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Re: Why does Transpose[m, {1, 1}] give the diagonal of m?

>  An elegant test.  My question: why does Transpose[m, {1,
>  1}] return the list of diagonal elements?  Looking under
>  Transpose in Wolfram's Mathematica Reference Guide (an
>  appendix to Mathematica, 2nd ed.), I find:

>  Transpose[list, {n1,n2, ...}] transposes list so that the kth level
>  in list is the nkth level in the result.

>  I expected Depth[Transpose[list, {n1,n2, ...}]] to be
>  the same as Depth[list].  I expected Transpose to swap
>  levels; I did not expect it to throw any away.  Evidently
>  I am laboring under some misconception.  Can someone
>  explain what is going on?

I think so, at the price of a certain amount of abstraction and background  

Consider the matrix 

A = {{16,27},{38,49}}, or
A = [ 16  27 ]
    [ 38  49 ]
C = Transpose[A,{1,1}] gives

*Short Version*
Since {1,1} is not a permutation, Transpose[list,{1,1}] is not defined by the  
Reference Guide. The effect of using {1,1} is to say the two entries must be  
the same, so C[[1]] = A[[1,1]] = 16, and C[[2]] = A[[2,2]] = 49. The effect is  
to compress a two-dimensional list into a one-dimensional list.

If you believe that, I have some Netscape shares I'd like to sell you!
So you'd better read the... 

*Long Version*
(0) The discussion below works just as well for non-square matrices and their  
higher-dimensional analogues, but it's simplest to consider a 2x2 matrix.

(1) The structured list objects on which Transpose operates can be viewed as  
functions on certain integer lattices. Sounds fancy, but an example shows it's  
really a simple idea.

The matrix A can be thought of as a function of two indices with the following  
A(1,1) = 16
A(1,2) = 27
A(2,1) = 38
A(2,2) = 49
(In Mathematica you use double brackets instead of parentheses.)
The domain of the function A is therefore the set of ordered pairs
D = {(1,1), (1,2), (2,1), (2,2)}.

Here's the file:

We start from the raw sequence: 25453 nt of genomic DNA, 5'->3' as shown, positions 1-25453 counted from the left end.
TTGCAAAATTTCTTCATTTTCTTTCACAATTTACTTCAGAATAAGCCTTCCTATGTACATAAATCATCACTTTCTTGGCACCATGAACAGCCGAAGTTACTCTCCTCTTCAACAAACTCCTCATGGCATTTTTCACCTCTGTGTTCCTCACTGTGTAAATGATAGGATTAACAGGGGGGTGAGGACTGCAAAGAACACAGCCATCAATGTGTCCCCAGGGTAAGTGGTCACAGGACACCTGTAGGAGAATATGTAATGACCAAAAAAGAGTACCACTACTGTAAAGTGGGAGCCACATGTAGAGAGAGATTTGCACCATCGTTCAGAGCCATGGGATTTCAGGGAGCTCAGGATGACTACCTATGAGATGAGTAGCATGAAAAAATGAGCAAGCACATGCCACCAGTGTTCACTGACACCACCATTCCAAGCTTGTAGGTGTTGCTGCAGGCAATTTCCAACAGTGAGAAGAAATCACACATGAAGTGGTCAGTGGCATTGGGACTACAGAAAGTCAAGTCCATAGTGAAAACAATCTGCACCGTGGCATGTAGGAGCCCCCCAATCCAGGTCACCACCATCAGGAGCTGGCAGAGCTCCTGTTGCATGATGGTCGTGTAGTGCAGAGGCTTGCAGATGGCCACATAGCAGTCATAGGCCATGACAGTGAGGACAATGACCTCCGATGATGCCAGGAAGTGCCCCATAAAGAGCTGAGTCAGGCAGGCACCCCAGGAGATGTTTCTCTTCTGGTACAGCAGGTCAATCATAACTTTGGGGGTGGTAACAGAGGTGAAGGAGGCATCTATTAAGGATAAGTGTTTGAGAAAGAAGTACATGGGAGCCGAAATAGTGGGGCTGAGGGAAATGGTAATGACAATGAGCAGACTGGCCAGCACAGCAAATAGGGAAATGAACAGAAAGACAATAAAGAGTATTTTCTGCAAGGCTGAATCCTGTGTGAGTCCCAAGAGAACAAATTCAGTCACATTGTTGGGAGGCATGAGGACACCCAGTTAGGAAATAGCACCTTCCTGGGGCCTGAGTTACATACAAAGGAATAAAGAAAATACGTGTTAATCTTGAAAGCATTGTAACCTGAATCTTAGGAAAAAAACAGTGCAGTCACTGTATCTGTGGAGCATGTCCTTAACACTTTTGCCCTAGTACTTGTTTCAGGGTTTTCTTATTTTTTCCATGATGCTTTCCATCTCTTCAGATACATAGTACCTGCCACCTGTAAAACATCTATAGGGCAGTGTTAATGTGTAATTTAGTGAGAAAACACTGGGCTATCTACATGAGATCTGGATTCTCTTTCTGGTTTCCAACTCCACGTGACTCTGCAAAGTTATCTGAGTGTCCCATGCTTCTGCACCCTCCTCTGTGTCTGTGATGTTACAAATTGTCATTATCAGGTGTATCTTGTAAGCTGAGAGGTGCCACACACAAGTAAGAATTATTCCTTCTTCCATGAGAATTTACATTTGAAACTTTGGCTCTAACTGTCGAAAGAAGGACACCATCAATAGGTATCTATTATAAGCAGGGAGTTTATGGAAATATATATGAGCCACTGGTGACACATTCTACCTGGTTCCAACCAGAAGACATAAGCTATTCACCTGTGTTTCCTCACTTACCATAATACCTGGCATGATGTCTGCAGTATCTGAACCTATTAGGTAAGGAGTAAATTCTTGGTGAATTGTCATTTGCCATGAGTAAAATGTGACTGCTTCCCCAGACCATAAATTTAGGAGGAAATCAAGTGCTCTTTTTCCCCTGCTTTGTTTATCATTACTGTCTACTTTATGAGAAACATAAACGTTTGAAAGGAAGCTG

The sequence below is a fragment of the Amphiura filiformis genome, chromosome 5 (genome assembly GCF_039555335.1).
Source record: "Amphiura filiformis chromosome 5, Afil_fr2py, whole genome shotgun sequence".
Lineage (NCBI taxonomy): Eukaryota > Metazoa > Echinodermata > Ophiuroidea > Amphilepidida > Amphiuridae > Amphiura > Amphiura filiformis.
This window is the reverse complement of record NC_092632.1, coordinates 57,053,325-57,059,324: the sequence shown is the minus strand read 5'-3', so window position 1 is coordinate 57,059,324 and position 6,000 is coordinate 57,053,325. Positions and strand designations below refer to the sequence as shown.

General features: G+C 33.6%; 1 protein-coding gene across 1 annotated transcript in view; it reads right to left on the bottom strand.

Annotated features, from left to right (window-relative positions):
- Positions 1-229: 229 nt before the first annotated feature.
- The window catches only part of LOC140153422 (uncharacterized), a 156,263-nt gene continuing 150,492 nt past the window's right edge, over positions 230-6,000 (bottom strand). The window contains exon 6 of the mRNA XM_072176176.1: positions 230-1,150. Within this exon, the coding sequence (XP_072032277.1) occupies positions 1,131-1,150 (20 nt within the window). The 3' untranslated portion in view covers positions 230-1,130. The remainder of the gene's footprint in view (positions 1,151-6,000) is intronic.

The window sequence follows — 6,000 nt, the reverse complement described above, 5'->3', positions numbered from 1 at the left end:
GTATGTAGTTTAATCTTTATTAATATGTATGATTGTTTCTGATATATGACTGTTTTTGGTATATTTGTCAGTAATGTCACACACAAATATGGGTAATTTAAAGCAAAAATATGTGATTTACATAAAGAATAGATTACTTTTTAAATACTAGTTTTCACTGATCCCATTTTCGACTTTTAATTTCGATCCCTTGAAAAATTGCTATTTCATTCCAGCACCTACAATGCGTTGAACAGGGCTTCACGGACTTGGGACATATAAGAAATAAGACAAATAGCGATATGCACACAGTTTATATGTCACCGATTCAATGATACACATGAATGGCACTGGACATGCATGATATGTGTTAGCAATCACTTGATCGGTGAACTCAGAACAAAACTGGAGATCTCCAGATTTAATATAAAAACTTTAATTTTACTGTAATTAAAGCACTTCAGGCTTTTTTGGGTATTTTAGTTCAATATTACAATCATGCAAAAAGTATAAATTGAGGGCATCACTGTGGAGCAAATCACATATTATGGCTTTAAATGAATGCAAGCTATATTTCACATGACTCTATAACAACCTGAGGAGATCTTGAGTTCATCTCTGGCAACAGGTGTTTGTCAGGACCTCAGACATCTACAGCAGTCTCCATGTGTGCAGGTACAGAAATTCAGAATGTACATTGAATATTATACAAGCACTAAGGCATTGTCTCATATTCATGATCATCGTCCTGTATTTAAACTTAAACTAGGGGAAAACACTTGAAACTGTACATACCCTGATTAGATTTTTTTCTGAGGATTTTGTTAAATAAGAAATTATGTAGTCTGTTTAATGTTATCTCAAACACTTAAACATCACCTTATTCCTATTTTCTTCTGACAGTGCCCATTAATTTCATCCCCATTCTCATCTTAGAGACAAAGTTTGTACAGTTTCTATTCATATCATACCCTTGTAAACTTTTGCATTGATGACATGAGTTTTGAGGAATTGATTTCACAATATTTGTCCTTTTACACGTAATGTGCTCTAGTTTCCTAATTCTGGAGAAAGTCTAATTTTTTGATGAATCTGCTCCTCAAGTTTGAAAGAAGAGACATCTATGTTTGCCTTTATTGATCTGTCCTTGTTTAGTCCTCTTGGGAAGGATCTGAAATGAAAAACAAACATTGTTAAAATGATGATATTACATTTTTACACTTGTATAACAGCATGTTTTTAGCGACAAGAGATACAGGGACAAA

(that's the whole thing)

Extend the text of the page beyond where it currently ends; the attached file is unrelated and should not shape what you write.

(set notation, not Mathematica notation!)
D is the same as the set (cartesian) product {1,2} X {1,2}.

(2) The ordinary transpose operation can be viewed as the composition of the  
function A and the map t defined from D to D as follows:
t(1,1) = (1,1)
t(1,2) = (2,1)
t(2,1) = (1,2)
t(2,2) = (2,2)

So if B = Transpose[A], then
B(1,1) = A(t(1,1)) = A(1,1) = 16
B(1,2) = A(t(1,2)) = A(2,1) = 38
B(2,1) = B(t(2,1)) = A(1,2) = 27
B(2,2) = B(t(2,2)) = A(2,2) = 49
Therefore B = {{16,38},{27,49}} in Mathematica notation, or
B = [ 16  38 ]
    [ 27  49 ]
as expected.

(3) The key is to understand the map t and how it can be generalized to other  
situations. The map t is defined by a "permutation" or reordering applied to  
the elements of the domain D. In this case the reordering is described by {2,1}  

-- the first entry of the result is the second(2) entry of the input,
-- the second entry of the result is the first(1) entry of the input, i.e.  
t(a,b) = (b,a). Therefore
Transpose[A,{2,1}] means the same as Transpose[A], and
Transpose[A,{1,2}] = A,
because the permutation {1,2} means no reordering at all.

(4) If we now extend this discussion to the non-permutation {1,1}, it should  
define a map s by
-- the first entry of the result is the first(1) entry of the input,
-- the second entry of the result is the first(1) entry of the input, 

i.e. s(a) = (a,a).
Why not s(a,b) = (a,a)? Since only the first entry of the input is used, we  
assume the input has only one entry.
s maps from {1,2} into {1,2} X {1,2} = D.

(5) By analogy, C = Transpose[A,{1,1}] should now represent the composition of  
the function A with the map s. The result is a function on {1,2}, with values
C(1) = A(s(1)) = A(1,1) = 16
C(2) = A(s(2)) = A(2,2) = 49

This discussion could be continued to cases of higher dimensional lists, but  
I'm amazed if you've read this far!

Exercise for the reader:
If you have a three dimension list, e.g.
A = {{{16,27},{38,49}},{{91,82},{73,64}}}
what should be the result of Transpose[A,{1,1,2}] ?
Explain why Mathematica accepts the non-permutation {1,1,2} but not {1,1,3} in  
its place.

Richard Mercer

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